I mean, that's actually a lot of stuff, and it's not funny to implement it so many times in the code. It's already *VERY* messy in the Graph
/DiGraph
constructors.
Honestly, I don't think pickling really needs any amount of efficient code. So as we are just implementing it to make the testsuite happy, and unless you want to mess with all this code just because of that, let's use it. It's short and it works. It's bad code of course, because pickling is bad work. It's a generic way to store data, that should work regardless of what the data is. It's like XML. Saving data is not something that should be done without *knowing* what the data is. If you want to write generic code for this, it will end up being bad code.
Anyway. The only problem I would like to see solved is to have Posets use a static data structure. That would make them both faster and lighter. And I think something should be done about the time complexity of the Graph
/DiGraph
constructor too.
Let's move on. Can you help me with this promotion bug ? I have no idea of how it should be solved, and it seems to be the last step before having the Posets use a static backend.
Nathann
comment:15 in reply to: ↑ 14 Changed 6 years ago by
Replying to ncohen:
but building a graph is not such a trivial matter. Because you have labels of not, because you have multiple edges or not, because the labels can be integers, have labels, because you can have loops, because they can be oriented or not.
Right. This is in fact a strong argument for implementing the pickling in the way you did. All these optional arguments of (Di)Graph.__init__
are a mess.
Honestly, I don't think pickling really needs any amount of efficient code.
That's a valid point, too. Efficient pickling mainly plays a role if *copying* is implemented by pickling, since this may happen interactively and frequently. But we have a separate and hopefully efficient implementation of __copy__
, and thus __reduce__
is really only involved when people want to store a poset (and hence, an immutable graph, and thus, a static sparse backend) into a file. So, spending some milli seconds seems acceptable.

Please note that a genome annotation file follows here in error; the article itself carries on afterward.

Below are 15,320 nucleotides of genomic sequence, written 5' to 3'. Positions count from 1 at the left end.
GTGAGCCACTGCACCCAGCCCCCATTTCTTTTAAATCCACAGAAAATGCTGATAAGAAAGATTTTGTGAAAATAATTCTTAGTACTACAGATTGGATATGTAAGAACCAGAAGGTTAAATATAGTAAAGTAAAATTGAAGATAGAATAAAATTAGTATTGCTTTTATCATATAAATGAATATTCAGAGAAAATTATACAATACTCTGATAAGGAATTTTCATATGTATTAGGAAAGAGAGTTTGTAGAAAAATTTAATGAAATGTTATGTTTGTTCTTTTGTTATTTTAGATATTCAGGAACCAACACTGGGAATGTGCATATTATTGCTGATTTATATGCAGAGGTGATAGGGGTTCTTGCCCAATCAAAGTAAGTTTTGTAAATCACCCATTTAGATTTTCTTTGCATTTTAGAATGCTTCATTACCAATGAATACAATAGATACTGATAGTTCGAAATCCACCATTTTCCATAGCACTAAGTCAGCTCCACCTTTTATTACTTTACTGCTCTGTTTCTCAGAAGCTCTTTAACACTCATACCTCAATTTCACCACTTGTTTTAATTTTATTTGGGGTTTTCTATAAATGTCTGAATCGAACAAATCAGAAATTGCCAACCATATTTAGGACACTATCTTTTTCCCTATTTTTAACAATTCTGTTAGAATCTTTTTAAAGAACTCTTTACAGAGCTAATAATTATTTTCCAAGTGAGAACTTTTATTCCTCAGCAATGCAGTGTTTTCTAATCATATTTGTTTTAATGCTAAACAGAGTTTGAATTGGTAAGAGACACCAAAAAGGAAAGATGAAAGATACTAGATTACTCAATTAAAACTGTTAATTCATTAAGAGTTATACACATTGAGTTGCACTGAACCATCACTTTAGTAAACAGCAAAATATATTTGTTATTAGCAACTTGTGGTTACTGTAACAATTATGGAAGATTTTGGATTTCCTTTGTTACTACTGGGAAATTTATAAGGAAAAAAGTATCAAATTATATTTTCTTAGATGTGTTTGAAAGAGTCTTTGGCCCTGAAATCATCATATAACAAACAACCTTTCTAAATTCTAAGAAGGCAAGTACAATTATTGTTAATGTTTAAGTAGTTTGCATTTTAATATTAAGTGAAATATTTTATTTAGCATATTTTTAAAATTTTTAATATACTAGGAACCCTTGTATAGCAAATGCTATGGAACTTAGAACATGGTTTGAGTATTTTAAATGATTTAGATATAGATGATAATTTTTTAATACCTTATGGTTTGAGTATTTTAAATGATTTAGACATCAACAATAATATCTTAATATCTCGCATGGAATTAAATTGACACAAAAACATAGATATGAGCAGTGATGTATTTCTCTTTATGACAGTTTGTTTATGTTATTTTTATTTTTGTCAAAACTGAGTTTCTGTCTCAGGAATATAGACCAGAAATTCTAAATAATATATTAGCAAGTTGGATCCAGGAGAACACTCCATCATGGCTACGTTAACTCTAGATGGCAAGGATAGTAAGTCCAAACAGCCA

So as we are just implementing it to make the testsuite happy, and unless you want to mess with all this code just because of that, let's use it. It's short and it works. It's bad code of course, because pickling is bad work. It's a generic way to store data, that should work regardless of what the data is. It's like XML. Saving data is not something that should be done without *knowing* what the data is.
Careful! You are just arguing that the person who knows the data structure best (i.e., you) is responsible for making pickling work :)
If you want to write generic code for this, it will end up being bad code.
Correct. Sometimes generic code just works, but in some cases __reduce__
needs to be provided. Wonderful that Python is object oriented and lets us do such things...
Anyway. The only problem I would like to see solved is to have Posets use a static data structure. That would make them both faster and lighter. And I think something should be done about the time complexity of the
Graph
/DiGraph
constructor too.
Here or on a different ticket?
Let's move on. Can you help me with this promotion bug ?
OK. So, I'll review your pickling approach, and in the meantime you point me to your branch for "making posets use immutable graphs", so that I can test the promotion bug.
comment:16 Changed 6 years ago by
Just for completeness: It would also be possible to say "graphs do not want being pickled", which would force all structures that use graphs to implement their own pickling by storing the defining data of the graphs they use, rather than storing these graphs directly.
Hence, one could provide Poset with a custom __reduce__
method that just stores the list of edges of the graph, rather than the graph itself. However, I think in the long run it would be better if graphs knew how to save themselves.
comment:17 Changed 6 years ago by
Well. So what do we do with this commit ? Is it good for you ? And more importantly, what do we do with this bug in linear_extensions.py
in the u/ncohen/tmp branch ? :/
Nathann
comment:18 Changed 6 years ago by
This one seems to be the underlying reason for the problems with posets: